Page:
On the basis of this background, the PROTECT study was designed to evaluate the anti-atherosclerotic effect of ipragliflozin using IMT as a surrogate marker for the risk of CV events and also to clarify the mechanisms by which SGLT2 inhibitors may improve CV outcomes. This study may provide novel evidence regarding SGLT2 inhibitor-mediated pharmacological intervention on carotid atherosclerosis.
Study overview and design
The PROTECT study is an ongoing, multicenter, prospective, randomized, open-label, blinded-endpoint, parallel group, investigator-initiated clinical trial (phase IV). The study will test the hypothesis that compared to standard care alone, the addition of ipragliflozin to standard care in T2DM may suppress the progression of carotid atherosclerosis, accompanied by an improvement in glycemic and lipid metabolism and vascular function. After recruitment and randomization of the patients into groups with or without ipragliflozin, each treatment is continued for 24 months, and the long-term safety and effects of ipragliflozin on CV systems then evaluated.
The study protocol was approved by the local institutional review boards and independent ethics committees. The study will be conducted in full compliance with the articles of the Declaration of Helsinki and according to the Ethical Guidelines for Medical and Health Research Involving Human Subjects established by the Ministry of Health, Labour, and Welfare and Ministry of Education, Culture, Sports, Science, and Technology. The PROTECT study was registered by the UMIN in July 2015 (ID: 000018440).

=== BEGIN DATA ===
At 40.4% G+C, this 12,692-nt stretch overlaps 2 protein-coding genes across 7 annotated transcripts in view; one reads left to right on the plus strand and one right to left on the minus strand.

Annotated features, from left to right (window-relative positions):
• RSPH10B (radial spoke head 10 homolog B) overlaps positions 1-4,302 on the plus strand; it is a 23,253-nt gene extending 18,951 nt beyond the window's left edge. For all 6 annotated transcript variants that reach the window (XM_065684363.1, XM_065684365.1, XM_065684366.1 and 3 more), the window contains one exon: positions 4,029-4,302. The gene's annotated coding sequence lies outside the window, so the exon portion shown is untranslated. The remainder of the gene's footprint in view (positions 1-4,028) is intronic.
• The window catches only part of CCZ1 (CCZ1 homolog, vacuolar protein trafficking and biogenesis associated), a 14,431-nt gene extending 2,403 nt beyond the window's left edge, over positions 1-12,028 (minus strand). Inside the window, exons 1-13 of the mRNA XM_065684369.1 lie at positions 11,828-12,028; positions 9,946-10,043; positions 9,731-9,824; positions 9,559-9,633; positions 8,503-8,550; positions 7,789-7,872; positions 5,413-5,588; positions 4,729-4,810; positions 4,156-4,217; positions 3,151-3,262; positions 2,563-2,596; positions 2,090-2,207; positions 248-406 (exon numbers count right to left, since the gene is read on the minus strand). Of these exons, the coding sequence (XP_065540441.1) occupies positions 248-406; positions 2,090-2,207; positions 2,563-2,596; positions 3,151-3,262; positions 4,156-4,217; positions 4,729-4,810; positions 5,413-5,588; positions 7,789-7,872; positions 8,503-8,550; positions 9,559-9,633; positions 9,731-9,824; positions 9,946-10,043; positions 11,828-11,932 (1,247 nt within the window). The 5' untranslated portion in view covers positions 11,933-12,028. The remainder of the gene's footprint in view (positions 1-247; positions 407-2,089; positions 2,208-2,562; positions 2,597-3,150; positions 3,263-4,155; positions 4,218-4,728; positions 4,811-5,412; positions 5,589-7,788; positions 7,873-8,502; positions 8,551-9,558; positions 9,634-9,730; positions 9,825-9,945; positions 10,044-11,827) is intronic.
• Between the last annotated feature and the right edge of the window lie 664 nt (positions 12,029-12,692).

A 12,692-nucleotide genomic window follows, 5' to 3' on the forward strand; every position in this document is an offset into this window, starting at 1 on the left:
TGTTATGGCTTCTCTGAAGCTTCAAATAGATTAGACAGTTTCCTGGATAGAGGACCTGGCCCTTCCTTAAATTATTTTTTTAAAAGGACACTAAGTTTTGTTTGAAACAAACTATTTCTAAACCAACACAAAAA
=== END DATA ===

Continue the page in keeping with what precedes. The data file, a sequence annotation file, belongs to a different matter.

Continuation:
Study population and recruitment
We aim to recruit a total of 480 participants across approximately 35 sites in Japan. Recruitment for the study began in September 2015 and will end in December 2017. Eligible participants for the study are T2DM patients who comply with all the enrollment criteria. The detailed inclusion and exclusion criteria are listed in Table 1. Briefly, patients will be enrolled if they are aged ≥20 year, diagnosed as having T2DM in accordance with the Japanese guidelines , with a HbA1c between 6.0 and 10.0 % despite diet and exercise therapy and/or taking standard medications for at least 3 months prior to randomization. After initial screening using previous medical records, each participant is required to receive an adequate explanation of the study plan, with written informed consent then being obtained.
Study outline and follow up